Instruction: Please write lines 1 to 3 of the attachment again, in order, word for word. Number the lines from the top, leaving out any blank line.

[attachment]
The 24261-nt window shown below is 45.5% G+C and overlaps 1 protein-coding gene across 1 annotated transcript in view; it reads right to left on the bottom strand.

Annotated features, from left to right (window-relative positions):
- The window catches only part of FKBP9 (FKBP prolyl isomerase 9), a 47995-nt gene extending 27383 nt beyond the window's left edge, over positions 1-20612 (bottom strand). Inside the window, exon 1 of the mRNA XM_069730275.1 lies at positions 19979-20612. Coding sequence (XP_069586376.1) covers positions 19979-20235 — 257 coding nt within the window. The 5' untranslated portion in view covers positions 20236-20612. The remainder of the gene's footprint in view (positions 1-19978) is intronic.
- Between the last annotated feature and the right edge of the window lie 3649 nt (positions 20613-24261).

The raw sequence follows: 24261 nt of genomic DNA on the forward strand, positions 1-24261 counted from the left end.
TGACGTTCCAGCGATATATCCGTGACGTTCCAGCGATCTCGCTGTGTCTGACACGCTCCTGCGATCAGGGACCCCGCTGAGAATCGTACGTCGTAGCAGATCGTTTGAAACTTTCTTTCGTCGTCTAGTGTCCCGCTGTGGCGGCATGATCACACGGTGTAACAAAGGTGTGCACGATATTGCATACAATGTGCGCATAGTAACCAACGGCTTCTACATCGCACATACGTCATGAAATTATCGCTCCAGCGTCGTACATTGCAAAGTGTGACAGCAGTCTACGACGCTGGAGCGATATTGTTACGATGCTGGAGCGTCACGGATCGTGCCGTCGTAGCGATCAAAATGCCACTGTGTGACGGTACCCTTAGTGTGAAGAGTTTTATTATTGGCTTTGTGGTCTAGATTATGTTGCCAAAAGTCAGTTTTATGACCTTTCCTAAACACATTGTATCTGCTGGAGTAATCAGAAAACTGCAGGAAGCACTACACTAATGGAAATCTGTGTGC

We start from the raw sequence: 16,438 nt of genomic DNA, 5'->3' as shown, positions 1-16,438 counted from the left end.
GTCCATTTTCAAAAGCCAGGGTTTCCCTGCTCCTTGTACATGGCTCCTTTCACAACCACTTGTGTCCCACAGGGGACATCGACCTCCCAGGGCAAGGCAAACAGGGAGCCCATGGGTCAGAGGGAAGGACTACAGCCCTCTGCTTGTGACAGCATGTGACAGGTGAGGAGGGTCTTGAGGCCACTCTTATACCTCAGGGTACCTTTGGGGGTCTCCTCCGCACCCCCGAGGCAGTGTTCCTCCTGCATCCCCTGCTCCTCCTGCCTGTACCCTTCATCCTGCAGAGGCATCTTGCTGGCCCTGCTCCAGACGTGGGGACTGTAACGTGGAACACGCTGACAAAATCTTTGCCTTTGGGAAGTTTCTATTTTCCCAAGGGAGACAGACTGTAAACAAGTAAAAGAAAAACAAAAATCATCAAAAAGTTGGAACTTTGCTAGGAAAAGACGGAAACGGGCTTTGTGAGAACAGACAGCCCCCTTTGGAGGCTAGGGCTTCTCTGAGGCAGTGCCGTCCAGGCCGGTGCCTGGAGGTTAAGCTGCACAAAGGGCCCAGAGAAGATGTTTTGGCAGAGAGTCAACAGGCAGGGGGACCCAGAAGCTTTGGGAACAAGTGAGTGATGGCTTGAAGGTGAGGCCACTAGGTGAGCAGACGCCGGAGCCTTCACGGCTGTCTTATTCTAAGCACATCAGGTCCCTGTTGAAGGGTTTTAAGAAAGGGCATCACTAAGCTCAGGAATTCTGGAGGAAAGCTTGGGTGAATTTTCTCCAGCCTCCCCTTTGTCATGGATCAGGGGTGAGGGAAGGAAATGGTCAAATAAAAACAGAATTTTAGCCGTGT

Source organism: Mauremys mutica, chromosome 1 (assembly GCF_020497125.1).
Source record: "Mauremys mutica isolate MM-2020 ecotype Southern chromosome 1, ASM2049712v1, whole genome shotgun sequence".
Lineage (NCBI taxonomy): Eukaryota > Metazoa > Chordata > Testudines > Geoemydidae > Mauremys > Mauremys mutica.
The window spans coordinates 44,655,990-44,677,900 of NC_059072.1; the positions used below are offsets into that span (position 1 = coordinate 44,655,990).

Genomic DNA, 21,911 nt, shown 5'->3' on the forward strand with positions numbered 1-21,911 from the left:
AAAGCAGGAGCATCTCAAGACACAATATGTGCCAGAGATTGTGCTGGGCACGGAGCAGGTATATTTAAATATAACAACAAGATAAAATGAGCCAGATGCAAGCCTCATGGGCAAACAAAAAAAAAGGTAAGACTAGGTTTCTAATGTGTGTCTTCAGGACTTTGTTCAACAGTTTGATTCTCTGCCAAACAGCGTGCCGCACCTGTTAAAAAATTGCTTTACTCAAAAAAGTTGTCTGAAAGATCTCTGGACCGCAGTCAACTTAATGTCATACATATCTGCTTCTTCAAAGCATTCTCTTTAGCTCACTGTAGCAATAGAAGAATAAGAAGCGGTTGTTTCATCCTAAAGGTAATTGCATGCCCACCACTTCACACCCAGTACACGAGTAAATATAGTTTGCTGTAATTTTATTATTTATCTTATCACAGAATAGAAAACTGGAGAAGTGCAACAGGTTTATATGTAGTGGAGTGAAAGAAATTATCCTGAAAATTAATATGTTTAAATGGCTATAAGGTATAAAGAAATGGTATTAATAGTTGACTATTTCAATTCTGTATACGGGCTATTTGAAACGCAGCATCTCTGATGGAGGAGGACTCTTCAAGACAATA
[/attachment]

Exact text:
The 24261-nt window shown below is 45.5% G+C and overlaps 1 protein-coding gene across 1 annotated transcript in view; it reads right to left on the bottom strand.

Annotated features, from left to right (window-relative positions):
- The window catches only part of FKBP9 (FKBP prolyl isomerase 9), a 47995-nt gene extending 27383 nt beyond the window's left edge, over positions 1-20612 (bottom strand). Inside the window, exon 1 of the mRNA XM_069730275.1 lies at positions 19979-20612. Coding sequence (XP_069586376.1) covers positions 19979-20235 — 257 coding nt within the window. The 5' untranslated portion in view covers positions 20236-20612. The remainder of the gene's footprint in view (positions 1-19978) is intronic.